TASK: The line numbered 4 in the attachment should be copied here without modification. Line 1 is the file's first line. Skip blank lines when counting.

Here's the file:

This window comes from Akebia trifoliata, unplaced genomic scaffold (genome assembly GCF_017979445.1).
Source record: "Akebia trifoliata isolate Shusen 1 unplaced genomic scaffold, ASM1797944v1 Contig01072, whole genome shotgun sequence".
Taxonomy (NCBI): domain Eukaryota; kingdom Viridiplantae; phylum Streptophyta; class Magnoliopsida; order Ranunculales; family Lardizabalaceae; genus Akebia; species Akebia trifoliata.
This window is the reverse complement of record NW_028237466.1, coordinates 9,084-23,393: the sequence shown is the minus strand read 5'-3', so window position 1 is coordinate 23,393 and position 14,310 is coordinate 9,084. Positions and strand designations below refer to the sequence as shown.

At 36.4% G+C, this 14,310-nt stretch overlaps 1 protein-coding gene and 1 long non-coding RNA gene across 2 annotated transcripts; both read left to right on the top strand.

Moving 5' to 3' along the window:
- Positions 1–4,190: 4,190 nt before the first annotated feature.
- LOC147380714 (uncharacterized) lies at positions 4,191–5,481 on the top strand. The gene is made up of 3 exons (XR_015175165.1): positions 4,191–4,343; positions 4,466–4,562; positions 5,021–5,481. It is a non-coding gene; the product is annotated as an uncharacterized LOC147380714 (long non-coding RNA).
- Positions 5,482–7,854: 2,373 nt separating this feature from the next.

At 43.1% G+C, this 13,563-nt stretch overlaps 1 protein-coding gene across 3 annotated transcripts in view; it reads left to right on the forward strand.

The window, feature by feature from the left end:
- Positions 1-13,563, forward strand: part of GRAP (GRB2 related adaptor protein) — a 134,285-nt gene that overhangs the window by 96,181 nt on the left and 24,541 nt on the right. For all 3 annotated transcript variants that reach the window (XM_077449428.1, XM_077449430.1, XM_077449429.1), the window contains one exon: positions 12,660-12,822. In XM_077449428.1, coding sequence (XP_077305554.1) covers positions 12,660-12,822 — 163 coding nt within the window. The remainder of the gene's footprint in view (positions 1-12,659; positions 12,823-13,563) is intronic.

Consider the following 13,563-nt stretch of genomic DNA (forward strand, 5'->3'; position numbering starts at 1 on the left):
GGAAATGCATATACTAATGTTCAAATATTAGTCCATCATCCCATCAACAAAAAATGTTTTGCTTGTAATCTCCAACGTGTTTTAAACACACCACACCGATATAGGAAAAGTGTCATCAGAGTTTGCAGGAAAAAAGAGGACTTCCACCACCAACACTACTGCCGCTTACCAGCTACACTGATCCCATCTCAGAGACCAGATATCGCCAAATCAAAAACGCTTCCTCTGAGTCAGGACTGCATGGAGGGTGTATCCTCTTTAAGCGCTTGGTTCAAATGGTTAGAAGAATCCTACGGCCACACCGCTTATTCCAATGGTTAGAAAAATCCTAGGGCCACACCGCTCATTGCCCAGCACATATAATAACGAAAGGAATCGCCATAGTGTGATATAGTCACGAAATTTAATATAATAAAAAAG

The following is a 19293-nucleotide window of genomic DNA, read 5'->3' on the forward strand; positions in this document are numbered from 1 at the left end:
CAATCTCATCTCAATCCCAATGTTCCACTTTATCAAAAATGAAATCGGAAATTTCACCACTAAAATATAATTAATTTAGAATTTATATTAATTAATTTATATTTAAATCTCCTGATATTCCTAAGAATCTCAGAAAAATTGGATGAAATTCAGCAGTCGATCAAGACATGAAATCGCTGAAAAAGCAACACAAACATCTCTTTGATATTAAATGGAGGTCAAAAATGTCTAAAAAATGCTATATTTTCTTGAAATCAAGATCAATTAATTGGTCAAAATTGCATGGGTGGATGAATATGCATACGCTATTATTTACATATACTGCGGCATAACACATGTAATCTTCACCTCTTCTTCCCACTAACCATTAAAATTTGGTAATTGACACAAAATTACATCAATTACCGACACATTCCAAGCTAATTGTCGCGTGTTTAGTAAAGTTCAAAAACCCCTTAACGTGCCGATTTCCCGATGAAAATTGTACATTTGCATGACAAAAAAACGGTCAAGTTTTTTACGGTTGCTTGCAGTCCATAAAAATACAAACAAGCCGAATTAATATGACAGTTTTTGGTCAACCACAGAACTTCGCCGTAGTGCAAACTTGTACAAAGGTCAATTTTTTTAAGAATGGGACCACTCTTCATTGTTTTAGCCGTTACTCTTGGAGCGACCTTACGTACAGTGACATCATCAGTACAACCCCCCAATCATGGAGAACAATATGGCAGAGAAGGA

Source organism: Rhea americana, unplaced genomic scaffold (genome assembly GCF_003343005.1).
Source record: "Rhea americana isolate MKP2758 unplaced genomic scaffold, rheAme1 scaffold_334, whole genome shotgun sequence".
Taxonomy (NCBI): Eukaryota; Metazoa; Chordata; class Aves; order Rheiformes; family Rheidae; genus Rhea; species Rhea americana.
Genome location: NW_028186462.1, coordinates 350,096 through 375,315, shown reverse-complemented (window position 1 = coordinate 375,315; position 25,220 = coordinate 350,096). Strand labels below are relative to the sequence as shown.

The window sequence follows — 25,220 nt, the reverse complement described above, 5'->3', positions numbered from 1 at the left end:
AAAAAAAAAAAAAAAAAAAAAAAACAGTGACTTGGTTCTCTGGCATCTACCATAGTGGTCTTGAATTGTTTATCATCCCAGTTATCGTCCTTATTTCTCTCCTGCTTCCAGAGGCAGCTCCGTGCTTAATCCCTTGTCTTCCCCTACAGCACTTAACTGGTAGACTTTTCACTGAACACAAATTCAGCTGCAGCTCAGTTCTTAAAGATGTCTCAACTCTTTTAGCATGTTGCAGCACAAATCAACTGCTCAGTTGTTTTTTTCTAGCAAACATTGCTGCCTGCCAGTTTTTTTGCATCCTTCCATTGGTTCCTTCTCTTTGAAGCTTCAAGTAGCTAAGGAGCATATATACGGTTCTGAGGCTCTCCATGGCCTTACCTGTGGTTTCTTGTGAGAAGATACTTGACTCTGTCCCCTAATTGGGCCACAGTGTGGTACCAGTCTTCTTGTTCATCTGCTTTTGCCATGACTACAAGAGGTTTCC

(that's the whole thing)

This window is the reverse complement of record NW_028237466.1, coordinates 9,084-23,393: the sequence shown is the minus strand read 5'-3', so window position 1 is coordinate 23,393 and position 14,310 is coordinate 9,084. Positions and strand designations below refer to the sequence as shown.